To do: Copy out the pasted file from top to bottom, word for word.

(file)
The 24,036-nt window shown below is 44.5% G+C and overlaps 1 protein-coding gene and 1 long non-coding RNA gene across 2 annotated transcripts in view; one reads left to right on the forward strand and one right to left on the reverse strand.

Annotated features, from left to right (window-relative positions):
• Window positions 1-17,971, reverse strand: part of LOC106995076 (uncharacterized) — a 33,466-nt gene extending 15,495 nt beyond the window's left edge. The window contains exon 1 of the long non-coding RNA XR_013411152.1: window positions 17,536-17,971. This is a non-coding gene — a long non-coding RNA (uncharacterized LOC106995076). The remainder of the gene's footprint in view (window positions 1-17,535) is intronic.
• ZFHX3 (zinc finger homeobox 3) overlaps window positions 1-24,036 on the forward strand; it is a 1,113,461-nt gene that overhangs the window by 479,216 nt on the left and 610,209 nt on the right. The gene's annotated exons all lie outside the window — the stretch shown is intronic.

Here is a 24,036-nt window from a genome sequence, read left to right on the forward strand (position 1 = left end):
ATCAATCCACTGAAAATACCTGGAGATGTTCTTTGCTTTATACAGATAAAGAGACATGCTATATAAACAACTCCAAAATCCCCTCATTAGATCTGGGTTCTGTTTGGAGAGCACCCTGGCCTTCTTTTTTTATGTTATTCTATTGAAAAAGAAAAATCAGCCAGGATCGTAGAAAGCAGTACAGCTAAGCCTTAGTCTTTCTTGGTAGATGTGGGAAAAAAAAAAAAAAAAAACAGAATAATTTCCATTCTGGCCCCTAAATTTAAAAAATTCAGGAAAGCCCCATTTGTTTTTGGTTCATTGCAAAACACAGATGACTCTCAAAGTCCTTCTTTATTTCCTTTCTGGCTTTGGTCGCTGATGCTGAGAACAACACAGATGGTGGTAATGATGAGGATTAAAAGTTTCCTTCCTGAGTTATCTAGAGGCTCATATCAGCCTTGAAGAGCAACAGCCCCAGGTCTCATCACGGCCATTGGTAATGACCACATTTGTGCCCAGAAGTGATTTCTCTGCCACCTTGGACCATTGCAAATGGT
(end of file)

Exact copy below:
The 24,036-nt window shown below is 44.5% G+C and overlaps 1 protein-coding gene and 1 long non-coding RNA gene across 2 annotated transcripts in view; one reads left to right on the forward strand and one right to left on the reverse strand.

Annotated features, from left to right (window-relative positions):
• Window positions 1-17,971, reverse strand: part of LOC106995076 (uncharacterized) — a 33,466-nt gene extending 15,495 nt beyond the window's left edge. The window contains exon 1 of the long non-coding RNA XR_013411152.1: window positions 17,536-17,971. This is a non-coding gene — a long non-coding RNA (uncharacterized LOC106995076). The remainder of the gene's footprint in view (window positions 1-17,535) is intronic.
• ZFHX3 (zinc finger homeobox 3) overlaps window positions 1-24,036 on the forward strand; it is a 1,113,461-nt gene that overhangs the window by 479,216 nt on the left and 610,209 nt on the right. The gene's annotated exons all lie outside the window — the stretch shown is intronic.

Here is a 24,036-nt window from a genome sequence, read left to right on the forward strand (position 1 = left end):
ATCAATCCACTGAAAATACCTGGAGATGTTCTTTGCTTTATACAGATAAAGAGACATGCTATATAAACAACTCCAAAATCCCCTCATTAGATCTGGGTTCTGTTTGGAGAGCACCCTGGCCTTCTTTTTTTATGTTATTCTATTGAAAAAGAAAAATCAGCCAGGATCGTAGAAAGCAGTACAGCTAAGCCTTAGTCTTTCTTGGTAGATGTGGGAAAAAAAAAAAAAAAAAACAGAATAATTTCCATTCTGGCCCCTAAATTTAAAAAATTCAGGAAAGCCCCATTTGTTTTTGGTTCATTGCAAAACACAGATGACTCTCAAAGTCCTTCTTTATTTCCTTTCTGGCTTTGGTCGCTGATGCTGAGAACAACACAGATGGTGGTAATGATGAGGATTAAAAGTTTCCTTCCTGAGTTATCTAGAGGCTCATATCAGCCTTGAAGAGCAACAGCCCCAGGTCTCATCACGGCCATTGGTAATGACCACATTTGTGCCCAGAAGTGATTTCTCTGCCACCTTGGACCATTGCAAATGGT